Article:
A drought warning urging 22 million people in fours states to begin conserving water was issued yesterday by the Delaware River Basin Commission because dwindling supplies have left reservoirs only one-third filled.
Water levels in the region are "substantially below normal as a result of rainfall deficiences . . . and severe drought conditions could develop in the spring and summer of 1981 if these trends continue," said a resolution unanimously approved by commissioners from Pennsylvania, New Jersey, Delaware, New York and the federal government.
Below-normal rainfall is forecast for the region this winter.
Among more than a dozen witnesses at the afternoon-long hearing was Gretchen Lehy, secretary of the Pollution Control Group of Lower Bucks County, Pa., who charged that the commission has "deceived and misled" the people of Delaware River Basin by placing the basin's interests below those of New York City.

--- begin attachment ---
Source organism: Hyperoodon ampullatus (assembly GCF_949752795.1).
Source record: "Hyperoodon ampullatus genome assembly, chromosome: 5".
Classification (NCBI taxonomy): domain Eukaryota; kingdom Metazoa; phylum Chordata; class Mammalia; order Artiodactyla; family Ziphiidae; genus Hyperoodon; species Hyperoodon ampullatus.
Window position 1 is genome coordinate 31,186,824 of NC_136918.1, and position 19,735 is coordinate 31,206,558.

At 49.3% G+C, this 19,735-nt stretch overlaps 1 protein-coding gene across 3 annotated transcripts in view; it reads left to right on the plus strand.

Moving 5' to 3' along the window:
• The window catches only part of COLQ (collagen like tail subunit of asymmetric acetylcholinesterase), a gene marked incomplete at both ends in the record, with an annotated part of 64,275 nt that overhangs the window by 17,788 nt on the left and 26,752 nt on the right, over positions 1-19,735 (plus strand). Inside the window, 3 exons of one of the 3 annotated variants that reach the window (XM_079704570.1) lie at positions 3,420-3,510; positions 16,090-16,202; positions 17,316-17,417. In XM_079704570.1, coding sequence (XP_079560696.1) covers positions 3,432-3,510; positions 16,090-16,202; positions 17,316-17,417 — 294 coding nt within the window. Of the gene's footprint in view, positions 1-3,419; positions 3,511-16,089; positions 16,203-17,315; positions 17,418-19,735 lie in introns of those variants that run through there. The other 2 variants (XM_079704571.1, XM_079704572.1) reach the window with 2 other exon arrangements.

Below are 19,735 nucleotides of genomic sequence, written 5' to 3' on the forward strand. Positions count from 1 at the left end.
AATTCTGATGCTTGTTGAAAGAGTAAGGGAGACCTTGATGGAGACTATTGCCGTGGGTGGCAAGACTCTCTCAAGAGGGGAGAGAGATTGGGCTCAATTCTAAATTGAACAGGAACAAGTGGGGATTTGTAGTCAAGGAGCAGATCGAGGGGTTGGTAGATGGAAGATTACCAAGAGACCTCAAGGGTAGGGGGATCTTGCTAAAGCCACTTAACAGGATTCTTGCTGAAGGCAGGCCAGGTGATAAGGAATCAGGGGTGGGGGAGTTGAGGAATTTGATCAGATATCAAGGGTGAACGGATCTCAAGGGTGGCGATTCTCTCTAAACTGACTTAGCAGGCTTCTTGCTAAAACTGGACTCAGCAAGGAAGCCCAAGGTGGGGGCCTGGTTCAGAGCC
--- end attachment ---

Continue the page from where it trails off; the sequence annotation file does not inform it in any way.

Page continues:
"New York City will bleed us dry and you do nothing," she charged. "We are deeply involved in a full-fledged water war with New York City."
There was no immediate reaction from officials of New York City, which earlier this fall piped water from its reservoir system to drought-stricken northeaster New Jersey.
Also critical of New York City usage of Delaware River water was Val Seigstedt, Point Pleasant, Pa., who said "We must get to the conscience of New York City, else we have to go to war with the city. This commission has put a drought-prone river in serious danger by giving it away to New York City."